Language affiliation and ethnolinguistic identity in Chickasaw language revitalization

Research output: Contribution to journalArticlepeer-review


While the primary focus in language revitalization centers on fluent Speakers, such movements occur in a wider community of partial speakers, language learners, and non-speakers. In this paper, I explore the linguistic and semiotic strategies within the Chickasaw Nation in Oklahoma that establish an ethnolinguistic definition of Chickasaw community membership, focusing on how such strategies are utilized by those who do not hold Speaker status. Specifically, I demonstrate how non-Speakers take up and reinforce ethnolinguistic language ideologies that connect them to the Chickasaw language through discourses of language affiliation via (1) a familial relationship to Speakers; (2) some level of Chickasaw language learning or activism; and/or (3) a familial relationship to the language learners and activists in the second category.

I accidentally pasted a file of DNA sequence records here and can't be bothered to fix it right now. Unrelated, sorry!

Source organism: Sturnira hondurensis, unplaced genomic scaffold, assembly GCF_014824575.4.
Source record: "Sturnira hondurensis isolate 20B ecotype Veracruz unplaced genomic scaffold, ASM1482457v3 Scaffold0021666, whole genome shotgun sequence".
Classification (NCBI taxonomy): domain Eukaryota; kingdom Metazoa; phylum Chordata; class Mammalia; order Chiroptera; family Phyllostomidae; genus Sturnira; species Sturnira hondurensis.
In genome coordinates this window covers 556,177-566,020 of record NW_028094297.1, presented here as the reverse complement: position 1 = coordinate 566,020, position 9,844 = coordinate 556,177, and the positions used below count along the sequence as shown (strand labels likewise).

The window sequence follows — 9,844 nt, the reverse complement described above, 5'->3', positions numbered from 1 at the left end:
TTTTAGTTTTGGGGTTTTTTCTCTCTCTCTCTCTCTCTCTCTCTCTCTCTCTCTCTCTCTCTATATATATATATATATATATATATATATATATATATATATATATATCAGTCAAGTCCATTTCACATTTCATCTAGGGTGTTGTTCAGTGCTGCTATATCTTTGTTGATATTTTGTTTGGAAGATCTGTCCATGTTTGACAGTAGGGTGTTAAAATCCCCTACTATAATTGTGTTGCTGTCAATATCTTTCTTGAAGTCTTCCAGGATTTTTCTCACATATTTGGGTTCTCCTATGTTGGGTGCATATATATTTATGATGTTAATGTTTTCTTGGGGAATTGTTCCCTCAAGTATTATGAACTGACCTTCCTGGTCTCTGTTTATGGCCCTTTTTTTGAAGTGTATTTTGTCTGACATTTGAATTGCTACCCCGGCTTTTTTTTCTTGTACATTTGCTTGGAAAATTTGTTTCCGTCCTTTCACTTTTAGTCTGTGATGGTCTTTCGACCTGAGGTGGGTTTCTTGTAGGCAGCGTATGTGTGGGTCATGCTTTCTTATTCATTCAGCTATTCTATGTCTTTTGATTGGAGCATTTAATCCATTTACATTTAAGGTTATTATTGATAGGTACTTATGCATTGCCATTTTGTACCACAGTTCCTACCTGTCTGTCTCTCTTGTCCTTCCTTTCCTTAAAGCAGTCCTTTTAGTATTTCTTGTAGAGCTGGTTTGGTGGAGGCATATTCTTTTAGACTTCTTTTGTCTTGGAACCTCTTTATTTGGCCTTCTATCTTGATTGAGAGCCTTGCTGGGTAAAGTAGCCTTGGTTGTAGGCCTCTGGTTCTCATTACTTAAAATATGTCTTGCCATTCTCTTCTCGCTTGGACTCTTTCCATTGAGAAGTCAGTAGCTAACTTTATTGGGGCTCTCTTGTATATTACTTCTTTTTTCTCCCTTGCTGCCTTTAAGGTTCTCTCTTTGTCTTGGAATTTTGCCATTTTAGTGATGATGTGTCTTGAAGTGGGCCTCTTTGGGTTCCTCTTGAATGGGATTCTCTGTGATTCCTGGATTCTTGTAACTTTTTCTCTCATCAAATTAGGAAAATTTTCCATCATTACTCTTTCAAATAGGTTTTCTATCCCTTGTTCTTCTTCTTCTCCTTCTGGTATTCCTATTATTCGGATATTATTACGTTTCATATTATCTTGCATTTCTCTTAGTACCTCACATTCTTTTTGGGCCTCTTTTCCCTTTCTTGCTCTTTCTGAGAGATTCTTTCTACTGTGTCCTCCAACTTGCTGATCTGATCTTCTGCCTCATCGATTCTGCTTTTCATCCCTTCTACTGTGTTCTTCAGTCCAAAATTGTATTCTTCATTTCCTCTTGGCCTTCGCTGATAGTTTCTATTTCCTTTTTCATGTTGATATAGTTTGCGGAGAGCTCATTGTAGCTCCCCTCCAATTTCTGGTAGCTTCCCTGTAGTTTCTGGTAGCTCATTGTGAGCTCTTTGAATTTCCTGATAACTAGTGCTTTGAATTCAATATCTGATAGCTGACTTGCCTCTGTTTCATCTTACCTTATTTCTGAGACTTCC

Original languageEnglish (US)
Pages (from-to)100-111
Number of pages12
JournalLanguage and Communication
StatePublished - Mar 1 2016


  • Chickasaw
  • Ethnolinguistic identity
  • Language revitalization
  • Native American

ASJC Scopus subject areas

  • Social Psychology
  • Language and Linguistics
  • Experimental and Cognitive Psychology
  • Communication
  • Linguistics and Language


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